We hear this message in our passage today from the book of Acts. It tells the story of Paul who encountered a group of Christians in the city of Ephesus who had been baptized by Apollos, another Christian missionary in the region. Now, during the time of the early Christians, there are a variety of baptismal practices. Some, like Apollos, inherited the baptismal practice of John the baptizer. But gradually, there was a consensus that baptism should be done in the name of the Father, and of the Son, and of the Holy Spirit, just like what Jesus commanded in Matthew’s Gospel.[2] This was what Paul did when he baptized the believers in Ephesus for the second time. (Now, I don’t want to get into the topic of whether or not it is ok to re-baptize someone; that’s a topic for another time).

But, whether or not the believers in Ephesus were baptized in the correct way was not Paul’s main concern. His main concern was whether or not the believers in Ephesus had received the Holy Spirit of God. For Paul, whether the believers were baptized according to the tradition of John the baptizer or according to the consensus of the early Church was only secondary. For Paul, the most important thing was whether or not the Holy Spirit was already working in the life of these believers.

Indeed friends, it is the Holy Spirit that works within one’s life to transform it. The Holy Spirit of God is the same Spirit that was present in the beginning of creation. It was the Spirit of God that hovered above the primal waters of chaos and death and destruction, and created the new world. It is the same Sprit who now works in our life today, creating new life and bringing harmony out of chaos.

Friends, in the end, New Year’s resolution is about transforming old life into new life. It is about working with the Holy Spirit of God to restore our life and the entire creation to the way God designed it at the very beginning. And to do that, we are to listen to the guidance and the voice of the Holy Spirit of God.

One of the most influential Christian thinkers is St. Augustine of Hippo. Many people, even today, still see him as the most influential theologian in the Church, second only to the Apostle Paul. But Augustine did not start his life as a Christian. Even though his mother was a devout Christian, his father was a Roman official pagan and he himself drifted from one religion or school of philosophy to another.

Augustine was a brilliant man and his mind was always restless, searching for truth. In his younger age, he embraced Manichaeism, a popular religion at the time that was born in what we now know as modern Iran. He was disappointed by Manichaeism later in his life and drifted to Neoplatonism.

He knew about Christianity - and had met another brilliant Christian thinker at the time, Bishop Ambrose - but he was still not ready to embrace the Christian faith.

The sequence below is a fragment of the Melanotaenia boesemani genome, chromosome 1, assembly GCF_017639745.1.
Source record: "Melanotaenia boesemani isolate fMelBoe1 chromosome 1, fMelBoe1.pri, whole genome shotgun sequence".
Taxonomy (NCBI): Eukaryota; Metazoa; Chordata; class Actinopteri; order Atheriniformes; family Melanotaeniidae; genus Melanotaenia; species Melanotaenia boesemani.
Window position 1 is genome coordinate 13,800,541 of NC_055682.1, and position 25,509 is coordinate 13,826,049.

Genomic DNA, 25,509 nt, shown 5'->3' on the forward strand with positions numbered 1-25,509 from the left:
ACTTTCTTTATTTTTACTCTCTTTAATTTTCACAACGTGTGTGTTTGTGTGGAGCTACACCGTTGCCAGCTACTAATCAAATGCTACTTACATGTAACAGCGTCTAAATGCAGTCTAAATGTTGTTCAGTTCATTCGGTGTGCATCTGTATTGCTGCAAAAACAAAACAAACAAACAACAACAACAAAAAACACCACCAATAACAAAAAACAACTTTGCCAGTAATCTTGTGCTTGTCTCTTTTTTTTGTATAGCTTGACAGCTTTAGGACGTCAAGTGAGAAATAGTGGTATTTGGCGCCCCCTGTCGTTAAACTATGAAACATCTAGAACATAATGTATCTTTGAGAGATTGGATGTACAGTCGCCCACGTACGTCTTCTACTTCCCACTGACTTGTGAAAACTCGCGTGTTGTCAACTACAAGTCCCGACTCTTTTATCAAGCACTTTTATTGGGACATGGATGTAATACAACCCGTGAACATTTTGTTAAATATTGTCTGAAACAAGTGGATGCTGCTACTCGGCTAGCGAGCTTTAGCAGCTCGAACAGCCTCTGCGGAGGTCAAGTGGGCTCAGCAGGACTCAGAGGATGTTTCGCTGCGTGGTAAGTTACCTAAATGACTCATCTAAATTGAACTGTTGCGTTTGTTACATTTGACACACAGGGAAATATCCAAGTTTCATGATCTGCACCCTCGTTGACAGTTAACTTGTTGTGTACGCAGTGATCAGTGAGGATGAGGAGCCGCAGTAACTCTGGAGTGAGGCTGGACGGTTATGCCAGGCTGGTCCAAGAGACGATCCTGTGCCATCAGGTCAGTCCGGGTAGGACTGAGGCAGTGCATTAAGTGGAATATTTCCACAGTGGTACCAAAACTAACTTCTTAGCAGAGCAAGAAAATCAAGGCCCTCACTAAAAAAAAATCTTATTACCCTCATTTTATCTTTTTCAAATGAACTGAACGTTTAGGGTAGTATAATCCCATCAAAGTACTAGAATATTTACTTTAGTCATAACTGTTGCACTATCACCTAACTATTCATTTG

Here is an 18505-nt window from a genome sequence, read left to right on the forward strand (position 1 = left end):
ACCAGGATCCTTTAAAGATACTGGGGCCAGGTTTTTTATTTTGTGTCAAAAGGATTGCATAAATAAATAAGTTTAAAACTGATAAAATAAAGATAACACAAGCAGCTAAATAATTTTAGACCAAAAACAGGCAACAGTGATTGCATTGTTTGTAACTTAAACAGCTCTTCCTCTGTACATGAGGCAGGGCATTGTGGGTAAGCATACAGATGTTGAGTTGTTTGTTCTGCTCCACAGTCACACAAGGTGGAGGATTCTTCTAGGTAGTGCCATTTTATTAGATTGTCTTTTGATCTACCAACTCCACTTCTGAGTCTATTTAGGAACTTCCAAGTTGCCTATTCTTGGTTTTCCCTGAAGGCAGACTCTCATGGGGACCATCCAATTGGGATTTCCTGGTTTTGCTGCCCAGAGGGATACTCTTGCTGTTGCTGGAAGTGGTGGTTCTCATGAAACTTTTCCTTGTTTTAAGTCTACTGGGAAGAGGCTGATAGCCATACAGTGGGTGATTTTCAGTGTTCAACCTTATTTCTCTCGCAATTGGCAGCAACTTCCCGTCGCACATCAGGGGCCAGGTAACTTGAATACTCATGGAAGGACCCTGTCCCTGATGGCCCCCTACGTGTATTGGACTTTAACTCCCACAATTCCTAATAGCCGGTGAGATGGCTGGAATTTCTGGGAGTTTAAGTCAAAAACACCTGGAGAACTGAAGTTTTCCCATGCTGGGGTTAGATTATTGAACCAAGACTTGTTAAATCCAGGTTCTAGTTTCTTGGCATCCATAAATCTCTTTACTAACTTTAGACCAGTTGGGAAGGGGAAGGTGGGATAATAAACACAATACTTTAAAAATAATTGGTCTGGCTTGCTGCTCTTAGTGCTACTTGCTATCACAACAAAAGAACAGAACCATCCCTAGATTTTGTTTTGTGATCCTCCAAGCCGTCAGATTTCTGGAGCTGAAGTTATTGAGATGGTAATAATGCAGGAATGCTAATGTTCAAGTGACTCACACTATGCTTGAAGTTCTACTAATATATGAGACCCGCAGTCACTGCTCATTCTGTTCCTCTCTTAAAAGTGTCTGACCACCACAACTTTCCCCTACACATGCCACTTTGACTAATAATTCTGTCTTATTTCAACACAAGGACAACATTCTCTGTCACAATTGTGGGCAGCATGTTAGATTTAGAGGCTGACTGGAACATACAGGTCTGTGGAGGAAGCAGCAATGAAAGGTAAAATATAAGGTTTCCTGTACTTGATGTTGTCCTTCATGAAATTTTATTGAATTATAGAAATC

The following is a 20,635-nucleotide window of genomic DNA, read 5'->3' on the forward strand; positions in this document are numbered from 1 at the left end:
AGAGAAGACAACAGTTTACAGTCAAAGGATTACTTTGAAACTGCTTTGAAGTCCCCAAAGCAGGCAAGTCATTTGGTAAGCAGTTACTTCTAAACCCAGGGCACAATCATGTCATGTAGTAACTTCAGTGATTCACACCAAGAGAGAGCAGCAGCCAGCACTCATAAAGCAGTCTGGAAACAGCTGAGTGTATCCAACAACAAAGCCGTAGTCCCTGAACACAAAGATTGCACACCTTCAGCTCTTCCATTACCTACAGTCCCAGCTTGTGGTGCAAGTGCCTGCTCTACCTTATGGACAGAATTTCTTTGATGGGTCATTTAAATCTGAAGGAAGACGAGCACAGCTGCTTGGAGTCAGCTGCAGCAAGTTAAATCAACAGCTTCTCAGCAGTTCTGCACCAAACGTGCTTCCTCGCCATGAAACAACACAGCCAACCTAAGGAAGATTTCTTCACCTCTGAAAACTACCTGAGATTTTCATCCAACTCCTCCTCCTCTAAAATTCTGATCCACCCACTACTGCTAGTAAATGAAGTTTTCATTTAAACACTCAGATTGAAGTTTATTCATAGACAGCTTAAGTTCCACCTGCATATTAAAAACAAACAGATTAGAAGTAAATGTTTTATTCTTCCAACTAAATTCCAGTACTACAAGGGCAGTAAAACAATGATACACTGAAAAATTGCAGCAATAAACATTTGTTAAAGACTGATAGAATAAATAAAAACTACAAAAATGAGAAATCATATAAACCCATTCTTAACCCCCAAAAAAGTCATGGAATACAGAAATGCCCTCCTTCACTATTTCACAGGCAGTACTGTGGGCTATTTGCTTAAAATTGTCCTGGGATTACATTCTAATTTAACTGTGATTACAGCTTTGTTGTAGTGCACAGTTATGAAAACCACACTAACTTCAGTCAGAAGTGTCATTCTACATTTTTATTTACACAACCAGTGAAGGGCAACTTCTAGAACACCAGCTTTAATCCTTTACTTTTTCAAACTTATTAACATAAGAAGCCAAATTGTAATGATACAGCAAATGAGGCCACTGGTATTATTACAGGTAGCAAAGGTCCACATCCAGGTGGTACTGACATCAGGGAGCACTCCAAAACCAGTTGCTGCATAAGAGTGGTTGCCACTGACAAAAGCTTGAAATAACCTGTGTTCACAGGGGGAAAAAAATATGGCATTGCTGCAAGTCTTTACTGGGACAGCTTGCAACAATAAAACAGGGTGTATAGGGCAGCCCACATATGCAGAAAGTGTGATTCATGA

Until, one day, while he was sitting in a garden in the city of Milan, he heard a child singing, “Take it and read it! Take it and read it!” Augustine heard the message and he took what was near him and it happened to be Paul’s letter to the Romans. He read the text and that moment in his life was the day when he was convinced of the truth of the Christians faith. He was soon baptized by Bishop Ambrose and, a few years later, he too was consecrated as a Bishop.

In his life, Augustine became the most prominent Christian scholar that greatly influenced the Church. He wrote books that are now even still considered as foundational to the understanding of the Christian faith. But his life would not have been turned around if he had ignored the gentle voice, calling him to “take and read.”

Indeed, the voice of God has the power that can transform life. The entire universe was created by God’s word. “God said, ‘Let there be light’; and there was light (Genesis 1:3 – NRSV).” And God created all creatures and all things in the world in the same manner.

Our reading today from the book of Psalms also proclaims that the voice of God has the power to reshape, bend, and mold the world. In the Hebrew language, a word is not only a collection of letters, like in English. In the Hebrew language, a word is like a “thing” or even an “event”. Words “have substance such that they are able to change the reality into which they enter.”[3] For the Hebrews, a word, especially the word of God, had the capacity to change one’s reality.

This is still true today. God’s word has the capacity to transform our reality and makes it into to the kind of reality that God desires; the reality “on earth as it is in heaven.”

Friends, life is a never-ending journey towards newness. For the Geneva based theologian, John Calvin, the founder of the Presbyterian movement, life as a Christian is a journey of sanctification. Life is a journey of being made holy, which does not mean un-blemished or perfect, but being separated for God’s purpose. We are on a journey to become more and more like Christ, to become a new creation in him. Amen.

Toby Keva

[1] Valerie Bridgeman, Commentary on Genesis 1:1-5, on www.workingpreacher.org (January 7, 2018)

[2] Matthew 28:19

[3] Bobby Morris, Commentary on Psalm 29, on www.workingpreacher.org (January 7 2018)